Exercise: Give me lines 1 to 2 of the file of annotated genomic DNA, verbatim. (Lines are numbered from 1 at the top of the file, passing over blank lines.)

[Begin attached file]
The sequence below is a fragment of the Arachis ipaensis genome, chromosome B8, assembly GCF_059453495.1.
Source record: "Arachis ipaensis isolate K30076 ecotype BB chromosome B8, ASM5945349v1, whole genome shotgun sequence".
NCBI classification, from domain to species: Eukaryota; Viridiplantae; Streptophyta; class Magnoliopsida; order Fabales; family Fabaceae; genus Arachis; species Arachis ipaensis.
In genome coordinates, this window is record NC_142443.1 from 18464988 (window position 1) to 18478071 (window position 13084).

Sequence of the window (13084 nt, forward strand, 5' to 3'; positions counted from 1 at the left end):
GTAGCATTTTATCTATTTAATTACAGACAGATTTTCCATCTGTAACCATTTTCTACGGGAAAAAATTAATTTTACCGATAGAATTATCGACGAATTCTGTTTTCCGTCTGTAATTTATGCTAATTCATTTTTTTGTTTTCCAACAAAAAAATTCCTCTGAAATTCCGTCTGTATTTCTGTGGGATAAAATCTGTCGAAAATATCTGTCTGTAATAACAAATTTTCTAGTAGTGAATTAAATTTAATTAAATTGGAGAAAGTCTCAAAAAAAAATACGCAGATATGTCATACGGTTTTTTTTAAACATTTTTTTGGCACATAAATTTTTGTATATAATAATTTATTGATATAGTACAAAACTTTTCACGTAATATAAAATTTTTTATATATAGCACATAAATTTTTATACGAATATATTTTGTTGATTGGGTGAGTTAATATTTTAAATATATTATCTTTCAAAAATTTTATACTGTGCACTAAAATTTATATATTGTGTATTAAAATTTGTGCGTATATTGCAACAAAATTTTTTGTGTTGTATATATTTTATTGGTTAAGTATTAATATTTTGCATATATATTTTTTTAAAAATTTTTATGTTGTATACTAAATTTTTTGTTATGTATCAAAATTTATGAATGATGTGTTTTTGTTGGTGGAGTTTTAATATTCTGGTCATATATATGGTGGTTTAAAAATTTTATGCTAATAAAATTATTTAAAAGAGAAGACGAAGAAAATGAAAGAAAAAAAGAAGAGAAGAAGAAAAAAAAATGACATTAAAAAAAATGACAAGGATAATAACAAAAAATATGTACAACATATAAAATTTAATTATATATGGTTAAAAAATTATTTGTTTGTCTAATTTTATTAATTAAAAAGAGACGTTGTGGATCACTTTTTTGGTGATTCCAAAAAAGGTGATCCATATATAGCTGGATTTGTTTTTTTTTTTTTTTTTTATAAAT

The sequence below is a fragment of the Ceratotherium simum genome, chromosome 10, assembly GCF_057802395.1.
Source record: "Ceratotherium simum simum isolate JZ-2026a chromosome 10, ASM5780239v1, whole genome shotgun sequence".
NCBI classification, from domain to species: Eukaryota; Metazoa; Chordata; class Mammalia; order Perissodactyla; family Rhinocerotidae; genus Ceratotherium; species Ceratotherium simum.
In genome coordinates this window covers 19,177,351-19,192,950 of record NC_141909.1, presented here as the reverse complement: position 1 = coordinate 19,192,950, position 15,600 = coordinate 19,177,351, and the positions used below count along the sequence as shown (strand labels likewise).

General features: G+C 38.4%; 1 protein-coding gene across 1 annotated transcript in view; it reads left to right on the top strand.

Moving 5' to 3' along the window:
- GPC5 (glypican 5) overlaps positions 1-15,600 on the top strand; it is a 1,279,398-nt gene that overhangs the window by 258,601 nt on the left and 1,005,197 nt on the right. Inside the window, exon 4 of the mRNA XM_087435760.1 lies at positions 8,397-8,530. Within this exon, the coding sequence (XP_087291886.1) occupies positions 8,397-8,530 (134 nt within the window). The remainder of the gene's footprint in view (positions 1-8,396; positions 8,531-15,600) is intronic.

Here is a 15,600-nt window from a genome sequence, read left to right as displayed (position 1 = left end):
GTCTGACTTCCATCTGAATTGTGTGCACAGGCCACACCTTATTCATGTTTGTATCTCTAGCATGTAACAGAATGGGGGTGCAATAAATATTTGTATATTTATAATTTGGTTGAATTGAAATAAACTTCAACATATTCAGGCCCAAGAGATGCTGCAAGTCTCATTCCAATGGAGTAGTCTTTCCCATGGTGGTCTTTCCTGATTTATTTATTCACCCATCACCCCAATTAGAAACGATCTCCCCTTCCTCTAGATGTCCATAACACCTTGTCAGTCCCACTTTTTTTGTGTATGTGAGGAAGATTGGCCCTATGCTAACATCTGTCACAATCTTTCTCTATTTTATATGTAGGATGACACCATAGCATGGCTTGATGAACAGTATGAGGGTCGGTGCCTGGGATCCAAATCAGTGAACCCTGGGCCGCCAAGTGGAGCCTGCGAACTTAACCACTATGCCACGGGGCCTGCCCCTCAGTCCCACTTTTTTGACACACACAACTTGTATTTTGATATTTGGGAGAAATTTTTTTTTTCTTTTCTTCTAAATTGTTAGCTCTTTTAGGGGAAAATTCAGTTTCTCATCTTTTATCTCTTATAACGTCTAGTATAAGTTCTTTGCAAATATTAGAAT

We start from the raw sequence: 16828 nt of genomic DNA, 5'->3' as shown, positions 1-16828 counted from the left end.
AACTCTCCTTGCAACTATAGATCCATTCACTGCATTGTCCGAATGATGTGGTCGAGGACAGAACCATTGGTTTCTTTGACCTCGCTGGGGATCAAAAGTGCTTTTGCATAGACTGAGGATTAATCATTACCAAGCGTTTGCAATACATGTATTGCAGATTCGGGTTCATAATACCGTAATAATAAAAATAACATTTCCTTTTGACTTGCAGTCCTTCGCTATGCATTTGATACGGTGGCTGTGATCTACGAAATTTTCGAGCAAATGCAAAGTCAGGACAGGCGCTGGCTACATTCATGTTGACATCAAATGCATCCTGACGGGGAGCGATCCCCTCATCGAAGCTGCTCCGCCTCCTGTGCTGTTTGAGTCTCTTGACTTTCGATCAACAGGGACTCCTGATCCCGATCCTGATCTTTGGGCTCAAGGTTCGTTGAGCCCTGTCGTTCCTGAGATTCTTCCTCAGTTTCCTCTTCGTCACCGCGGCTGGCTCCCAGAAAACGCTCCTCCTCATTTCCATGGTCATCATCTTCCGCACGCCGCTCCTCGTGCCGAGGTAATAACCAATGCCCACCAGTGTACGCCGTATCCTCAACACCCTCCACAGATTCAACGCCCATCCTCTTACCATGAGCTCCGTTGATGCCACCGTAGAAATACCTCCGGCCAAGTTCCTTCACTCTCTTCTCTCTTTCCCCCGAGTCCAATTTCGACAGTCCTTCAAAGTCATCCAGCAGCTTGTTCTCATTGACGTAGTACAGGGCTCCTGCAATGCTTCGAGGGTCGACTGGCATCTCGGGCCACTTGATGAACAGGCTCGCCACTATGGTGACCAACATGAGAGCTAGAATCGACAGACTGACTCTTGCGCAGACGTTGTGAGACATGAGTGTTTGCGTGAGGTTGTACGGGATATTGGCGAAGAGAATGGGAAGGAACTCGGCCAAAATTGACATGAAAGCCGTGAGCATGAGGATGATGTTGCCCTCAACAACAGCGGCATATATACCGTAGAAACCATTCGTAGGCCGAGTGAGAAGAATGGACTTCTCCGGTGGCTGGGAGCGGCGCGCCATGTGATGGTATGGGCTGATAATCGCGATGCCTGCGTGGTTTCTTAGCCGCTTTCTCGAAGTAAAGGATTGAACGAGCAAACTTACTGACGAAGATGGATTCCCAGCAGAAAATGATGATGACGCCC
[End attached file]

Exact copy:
The sequence below is a fragment of the Arachis ipaensis genome, chromosome B8, assembly GCF_059453495.1.
Source record: "Arachis ipaensis isolate K30076 ecotype BB chromosome B8, ASM5945349v1, whole genome shotgun sequence".